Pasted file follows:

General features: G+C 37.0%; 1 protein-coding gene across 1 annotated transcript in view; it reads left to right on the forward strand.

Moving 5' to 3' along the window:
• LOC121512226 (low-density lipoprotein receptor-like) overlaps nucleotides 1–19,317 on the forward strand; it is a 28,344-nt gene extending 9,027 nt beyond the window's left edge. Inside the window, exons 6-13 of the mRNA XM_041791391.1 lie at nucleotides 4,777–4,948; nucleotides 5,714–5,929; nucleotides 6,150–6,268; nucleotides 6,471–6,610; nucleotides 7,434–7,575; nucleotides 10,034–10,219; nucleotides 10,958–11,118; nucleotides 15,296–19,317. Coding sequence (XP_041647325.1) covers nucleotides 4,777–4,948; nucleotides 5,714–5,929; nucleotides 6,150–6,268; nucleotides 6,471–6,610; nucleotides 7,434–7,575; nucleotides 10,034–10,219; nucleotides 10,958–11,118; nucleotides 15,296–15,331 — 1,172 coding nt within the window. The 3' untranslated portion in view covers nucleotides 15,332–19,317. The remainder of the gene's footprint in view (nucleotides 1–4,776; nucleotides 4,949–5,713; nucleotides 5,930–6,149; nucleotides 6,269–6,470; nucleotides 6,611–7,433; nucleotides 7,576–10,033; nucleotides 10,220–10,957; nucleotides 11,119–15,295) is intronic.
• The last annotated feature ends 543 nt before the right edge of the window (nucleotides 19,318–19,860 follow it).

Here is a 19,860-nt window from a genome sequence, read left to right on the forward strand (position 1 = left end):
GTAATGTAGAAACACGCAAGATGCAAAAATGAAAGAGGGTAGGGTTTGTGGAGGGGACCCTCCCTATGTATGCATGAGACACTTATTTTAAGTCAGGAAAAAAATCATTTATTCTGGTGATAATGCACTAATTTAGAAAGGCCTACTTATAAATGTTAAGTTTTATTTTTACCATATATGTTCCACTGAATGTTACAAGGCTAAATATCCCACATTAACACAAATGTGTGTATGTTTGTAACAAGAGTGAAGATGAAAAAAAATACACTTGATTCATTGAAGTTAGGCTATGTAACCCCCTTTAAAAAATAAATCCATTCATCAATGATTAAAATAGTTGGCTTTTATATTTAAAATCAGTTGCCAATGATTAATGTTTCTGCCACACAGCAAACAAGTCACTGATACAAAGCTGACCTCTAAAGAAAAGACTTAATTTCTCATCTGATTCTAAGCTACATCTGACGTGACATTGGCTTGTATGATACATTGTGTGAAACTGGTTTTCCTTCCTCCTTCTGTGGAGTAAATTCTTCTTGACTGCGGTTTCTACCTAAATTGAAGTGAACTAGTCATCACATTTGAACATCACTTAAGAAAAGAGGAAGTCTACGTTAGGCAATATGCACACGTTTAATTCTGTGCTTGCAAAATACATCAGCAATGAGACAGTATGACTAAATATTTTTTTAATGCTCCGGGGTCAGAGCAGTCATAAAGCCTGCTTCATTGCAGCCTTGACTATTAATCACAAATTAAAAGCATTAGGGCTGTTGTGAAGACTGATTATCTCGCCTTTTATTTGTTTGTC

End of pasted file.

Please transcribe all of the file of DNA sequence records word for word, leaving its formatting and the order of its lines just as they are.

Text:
General features: G+C 37.0%; 1 protein-coding gene across 1 annotated transcript in view; it reads left to right on the forward strand.

Moving 5' to 3' along the window:
• LOC121512226 (low-density lipoprotein receptor-like) overlaps nucleotides 1–19,317 on the forward strand; it is a 28,344-nt gene extending 9,027 nt beyond the window's left edge. Inside the window, exons 6-13 of the mRNA XM_041791391.1 lie at nucleotides 4,777–4,948; nucleotides 5,714–5,929; nucleotides 6,150–6,268; nucleotides 6,471–6,610; nucleotides 7,434–7,575; nucleotides 10,034–10,219; nucleotides 10,958–11,118; nucleotides 15,296–19,317. Coding sequence (XP_041647325.1) covers nucleotides 4,777–4,948; nucleotides 5,714–5,929; nucleotides 6,150–6,268; nucleotides 6,471–6,610; nucleotides 7,434–7,575; nucleotides 10,034–10,219; nucleotides 10,958–11,118; nucleotides 15,296–15,331 — 1,172 coding nt within the window. The 3' untranslated portion in view covers nucleotides 15,332–19,317. The remainder of the gene's footprint in view (nucleotides 1–4,776; nucleotides 4,949–5,713; nucleotides 5,930–6,149; nucleotides 6,269–6,470; nucleotides 6,611–7,433; nucleotides 7,576–10,033; nucleotides 10,220–10,957; nucleotides 11,119–15,295) is intronic.
• The last annotated feature ends 543 nt before the right edge of the window (nucleotides 19,318–19,860 follow it).

Here is a 19,860-nt window from a genome sequence, read left to right on the forward strand (position 1 = left end):
GTAATGTAGAAACACGCAAGATGCAAAAATGAAAGAGGGTAGGGTTTGTGGAGGGGACCCTCCCTATGTATGCATGAGACACTTATTTTAAGTCAGGAAAAAAATCATTTATTCTGGTGATAATGCACTAATTTAGAAAGGCCTACTTATAAATGTTAAGTTTTATTTTTACCATATATGTTCCACTGAATGTTACAAGGCTAAATATCCCACATTAACACAAATGTGTGTATGTTTGTAACAAGAGTGAAGATGAAAAAAAATACACTTGATTCATTGAAGTTAGGCTATGTAACCCCCTTTAAAAAATAAATCCATTCATCAATGATTAAAATAGTTGGCTTTTATATTTAAAATCAGTTGCCAATGATTAATGTTTCTGCCACACAGCAAACAAGTCACTGATACAAAGCTGACCTCTAAAGAAAAGACTTAATTTCTCATCTGATTCTAAGCTACATCTGACGTGACATTGGCTTGTATGATACATTGTGTGAAACTGGTTTTCCTTCCTCCTTCTGTGGAGTAAATTCTTCTTGACTGCGGTTTCTACCTAAATTGAAGTGAACTAGTCATCACATTTGAACATCACTTAAGAAAAGAGGAAGTCTACGTTAGGCAATATGCACACGTTTAATTCTGTGCTTGCAAAATACATCAGCAATGAGACAGTATGACTAAATATTTTTTTAATGCTCCGGGGTCAGAGCAGTCATAAAGCCTGCTTCATTGCAGCCTTGACTATTAATCACAAATTAAAAGCATTAGGGCTGTTGTGAAGACTGATTATCTCGCCTTTTATTTGTTTGTC